Market volatility continues, with more than enough catalysts; the seemingly endless plunge in oil prices and its growing impact on important global economies and trading partners; the up and down uncertainties in the euro-zone; the up and down uncertainties on when the Fed will begin to raise interest rates (in a few months or not until next year?), and so on.
As I have been saying for some time, it is not going to go away (until some of those situations are resolved one way or the other).
Volatility has a potentially troublesome history. The repeated losses by those traders trying to catch tops and bottoms, and the nerve-wracking ups and downs in investor portfolios, tends to move people to give up and withdraw from the market ‘until it sorts itself out’, creating a downdraft from either increased selling, or a lack of buying.
Volatility in markets that have been rising and then turn sideways with volatility continuing but making no further progress, ‘high level churning’ as Stan Weinstein used to call it, has often been a sign of a potential market top.
In the other direction, old-time brokerage firm founder Richard Wyckoff back in the early 1900’s, said the same thing in his memoirs about the emotional impact of volatility at market bottoms: “In a decline many will hold on hoping for a rally that will get them out at higher prices. But if they get a rally they don’t sell because the rally raises their bullish hopes again. But the whipsawing volatility at the bottom grinds them down and they do finally give up.”
So volatility is not something to laugh off. It can have an impact by itself regardless of whether surrounding conditions are bullish or bearish.
So far the volatility in the U.S. is not of the ‘going nowhere sideways churning’ Weinstein referred to, as it continues to follow a pattern of higher highs and higher lows, going somewhere but with nerve-wracking instability.
If you think it’s been brutal in the U.S., have a look at a few other global markets, in which the volatility is just as brutal, but unfortunately in a pattern of lower highs and lower lows.
It’s not just the volatility that is of concern, but the negative divergence between the positive U.S. market and so many global markets outside of the U.S.
“Failure to prepare is essentially preparing to fail.” John Wooden, famed former football coach.
Do we read enough or watch too much TV?
I’ve been intrigued by a number of books and studies over the last few years about the habits of very successful people, and the wealthy.
They invariably show that, although the wealthy come from a variety of backgrounds and have various levels of education, they have common attitudes toward opportunities, life, work, entertainment, and retirement (they’re not interested in it), that are quite different from most other people.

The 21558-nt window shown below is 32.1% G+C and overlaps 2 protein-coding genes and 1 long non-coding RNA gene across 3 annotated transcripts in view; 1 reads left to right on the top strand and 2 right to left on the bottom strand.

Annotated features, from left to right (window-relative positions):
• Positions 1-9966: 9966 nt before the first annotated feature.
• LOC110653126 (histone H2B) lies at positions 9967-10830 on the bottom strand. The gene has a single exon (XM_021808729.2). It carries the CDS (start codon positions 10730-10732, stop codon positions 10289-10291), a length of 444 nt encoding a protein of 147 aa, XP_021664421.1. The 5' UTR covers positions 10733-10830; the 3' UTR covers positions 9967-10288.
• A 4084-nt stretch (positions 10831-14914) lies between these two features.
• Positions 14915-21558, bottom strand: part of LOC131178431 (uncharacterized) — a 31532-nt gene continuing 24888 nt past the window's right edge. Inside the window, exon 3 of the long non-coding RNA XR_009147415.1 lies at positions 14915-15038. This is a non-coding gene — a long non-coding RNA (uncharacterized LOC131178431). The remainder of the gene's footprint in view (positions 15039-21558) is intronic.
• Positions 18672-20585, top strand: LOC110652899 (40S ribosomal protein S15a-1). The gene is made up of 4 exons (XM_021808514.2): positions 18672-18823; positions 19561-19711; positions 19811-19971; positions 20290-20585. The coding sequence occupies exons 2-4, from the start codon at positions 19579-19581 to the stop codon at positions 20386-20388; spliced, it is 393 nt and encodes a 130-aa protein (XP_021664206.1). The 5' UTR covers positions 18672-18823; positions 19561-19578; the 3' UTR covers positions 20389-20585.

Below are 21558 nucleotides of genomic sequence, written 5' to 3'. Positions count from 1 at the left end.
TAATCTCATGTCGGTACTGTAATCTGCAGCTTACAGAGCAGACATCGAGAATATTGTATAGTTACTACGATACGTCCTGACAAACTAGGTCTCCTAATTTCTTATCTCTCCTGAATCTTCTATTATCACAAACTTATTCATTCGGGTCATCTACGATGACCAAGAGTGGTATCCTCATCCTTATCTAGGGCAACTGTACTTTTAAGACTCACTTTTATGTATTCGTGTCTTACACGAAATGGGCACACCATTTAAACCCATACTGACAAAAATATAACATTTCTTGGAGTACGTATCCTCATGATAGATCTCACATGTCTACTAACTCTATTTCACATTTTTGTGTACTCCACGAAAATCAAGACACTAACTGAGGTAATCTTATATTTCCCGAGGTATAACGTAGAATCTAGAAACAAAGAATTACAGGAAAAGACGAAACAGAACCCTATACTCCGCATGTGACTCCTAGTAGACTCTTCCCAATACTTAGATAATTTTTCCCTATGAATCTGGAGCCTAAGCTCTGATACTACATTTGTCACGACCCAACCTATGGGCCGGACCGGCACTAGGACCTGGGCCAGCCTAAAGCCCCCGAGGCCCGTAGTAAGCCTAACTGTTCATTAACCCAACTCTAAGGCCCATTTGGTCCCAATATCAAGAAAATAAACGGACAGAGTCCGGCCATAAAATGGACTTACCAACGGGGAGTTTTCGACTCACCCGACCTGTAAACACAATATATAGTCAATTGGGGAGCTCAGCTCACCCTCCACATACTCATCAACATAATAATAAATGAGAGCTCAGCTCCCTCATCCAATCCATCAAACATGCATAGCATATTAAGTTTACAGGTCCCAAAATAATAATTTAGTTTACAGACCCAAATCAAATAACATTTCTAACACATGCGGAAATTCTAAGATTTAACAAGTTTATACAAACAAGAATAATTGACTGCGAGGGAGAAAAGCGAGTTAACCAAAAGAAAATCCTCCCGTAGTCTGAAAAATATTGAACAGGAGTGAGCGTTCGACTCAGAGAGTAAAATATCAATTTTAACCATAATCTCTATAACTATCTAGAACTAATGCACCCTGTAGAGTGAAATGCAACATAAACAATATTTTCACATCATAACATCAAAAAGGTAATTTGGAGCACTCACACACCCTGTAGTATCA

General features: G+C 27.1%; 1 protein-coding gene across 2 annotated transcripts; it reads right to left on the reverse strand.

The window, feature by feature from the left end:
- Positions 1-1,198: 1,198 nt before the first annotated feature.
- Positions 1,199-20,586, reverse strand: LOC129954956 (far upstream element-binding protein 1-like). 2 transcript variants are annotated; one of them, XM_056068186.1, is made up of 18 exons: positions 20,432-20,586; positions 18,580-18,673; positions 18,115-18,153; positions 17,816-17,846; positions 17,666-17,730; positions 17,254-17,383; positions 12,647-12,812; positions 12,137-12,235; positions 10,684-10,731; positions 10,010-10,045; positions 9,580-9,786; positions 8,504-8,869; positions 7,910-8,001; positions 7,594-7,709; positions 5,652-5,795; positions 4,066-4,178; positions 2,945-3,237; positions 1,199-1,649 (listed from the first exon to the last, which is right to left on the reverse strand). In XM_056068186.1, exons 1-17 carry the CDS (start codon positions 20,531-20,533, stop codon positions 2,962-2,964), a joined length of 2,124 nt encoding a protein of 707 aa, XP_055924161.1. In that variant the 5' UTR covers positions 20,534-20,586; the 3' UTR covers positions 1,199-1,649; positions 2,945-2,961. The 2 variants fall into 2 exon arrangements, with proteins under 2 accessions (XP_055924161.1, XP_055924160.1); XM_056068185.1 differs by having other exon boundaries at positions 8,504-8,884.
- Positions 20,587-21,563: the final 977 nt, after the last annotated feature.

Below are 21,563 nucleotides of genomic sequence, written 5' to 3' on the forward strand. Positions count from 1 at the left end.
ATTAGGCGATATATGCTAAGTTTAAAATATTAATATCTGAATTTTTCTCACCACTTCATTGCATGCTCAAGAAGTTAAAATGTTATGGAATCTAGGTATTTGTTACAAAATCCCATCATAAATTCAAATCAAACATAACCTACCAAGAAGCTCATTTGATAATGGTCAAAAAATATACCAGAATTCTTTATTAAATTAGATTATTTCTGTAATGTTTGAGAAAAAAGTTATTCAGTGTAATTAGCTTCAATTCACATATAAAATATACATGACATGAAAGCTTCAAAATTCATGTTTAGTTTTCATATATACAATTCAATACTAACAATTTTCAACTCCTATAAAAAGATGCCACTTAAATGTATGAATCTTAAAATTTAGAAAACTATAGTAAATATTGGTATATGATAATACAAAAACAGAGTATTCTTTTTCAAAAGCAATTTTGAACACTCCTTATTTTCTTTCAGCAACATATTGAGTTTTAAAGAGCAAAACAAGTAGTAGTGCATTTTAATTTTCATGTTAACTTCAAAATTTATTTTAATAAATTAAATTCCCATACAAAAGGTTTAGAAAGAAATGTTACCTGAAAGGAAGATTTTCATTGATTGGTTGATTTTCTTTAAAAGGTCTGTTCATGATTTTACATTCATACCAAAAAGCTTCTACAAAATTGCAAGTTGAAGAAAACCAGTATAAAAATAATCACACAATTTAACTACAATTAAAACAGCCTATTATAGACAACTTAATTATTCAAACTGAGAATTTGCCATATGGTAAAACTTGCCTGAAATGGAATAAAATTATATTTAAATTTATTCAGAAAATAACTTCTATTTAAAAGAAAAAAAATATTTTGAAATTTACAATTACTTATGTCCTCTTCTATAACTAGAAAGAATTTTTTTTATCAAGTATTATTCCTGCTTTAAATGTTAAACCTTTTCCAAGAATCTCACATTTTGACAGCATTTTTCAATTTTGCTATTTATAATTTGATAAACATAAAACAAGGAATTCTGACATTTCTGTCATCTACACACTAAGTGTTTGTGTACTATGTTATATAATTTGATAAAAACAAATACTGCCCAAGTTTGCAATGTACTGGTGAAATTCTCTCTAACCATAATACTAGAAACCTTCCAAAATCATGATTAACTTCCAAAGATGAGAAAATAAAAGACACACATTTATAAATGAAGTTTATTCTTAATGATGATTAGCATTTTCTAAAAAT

Two glaring differences are in the use of free time.
Television: The average American watches TV five hours a day, or 35 hours a week, almost equal to a full workweek. Those over 70 watch an average of seven hours a day. (Surfing the internet is replacing some TV watching).
The wealthy watch TV an average of less than an hour a day, and rarely surf the Internet. Their favorite free-time activity is;
Reading: Only 26% of Americans ‘like to read’. The average American reads fewer than one book a month, and each year 25% have not read a single book in the previous year.
The studies show the wealthy try to read every day, tend to listen to audio books when travelling, and on average read more than two books per month, while 86% reported they ‘love to read’.
Then there are the confessions of Warren Buffett and his long-time partner Charlie Munger.
Quoting from an article by Shane Parrish, Farham Street:
“Most people go though life not really getting any smarter. Why? They simply won’t do the work required.
We can learn a lot from Warren Buffett and Charlie Munger.
They didn’t get smart because they are both billionaires. No, in fact they became billionaires, in part, because they are smart. More importantly, they keep getting smarter. And it turns out that they have a lot to say on the subject.
Read – a lot.
Warren Buffett says, “I just sit in my office and read all day.” He estimates he spends 80% of his working day reading and thinking about what he has read.
Charlie Munger says, “You could hardly find a partnership in which two people settle on reading more hours of the day than in ours. If we hadn’t been continuous learners, the record wouldn’t have been as good. And we were so extreme about it that we both spend the better part of our days reading, so we can learn still more.”
When asked how to get smarter, Buffett once held up stacks of papers and pointed to stacks of books, and said “Read 500 pages like this every day.”
“Neither Warren nor I are smart enough to make the decisions we do with no time to think,” Munger once told a reporter. “We make actual decisions very rapidly, but that’s because we’ve spent so much time preparing ourselves by quietly sitting and reading and thinking.”
Food for thought?
To read my weekend newspaper column click here: The ECB Will Be a Big Factor in 2015′s First Half
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Sy Harding publishes the financial website Street Smart Report Online and a free daily Internet blog at Sy’s Free Blog. In 1999 he authored Riding The Bear – How To Prosper In the Coming Bear Market. His latest book is Beat the Market the Easy Way! – Proven Seasonal Strategies Double Market’s Performance!
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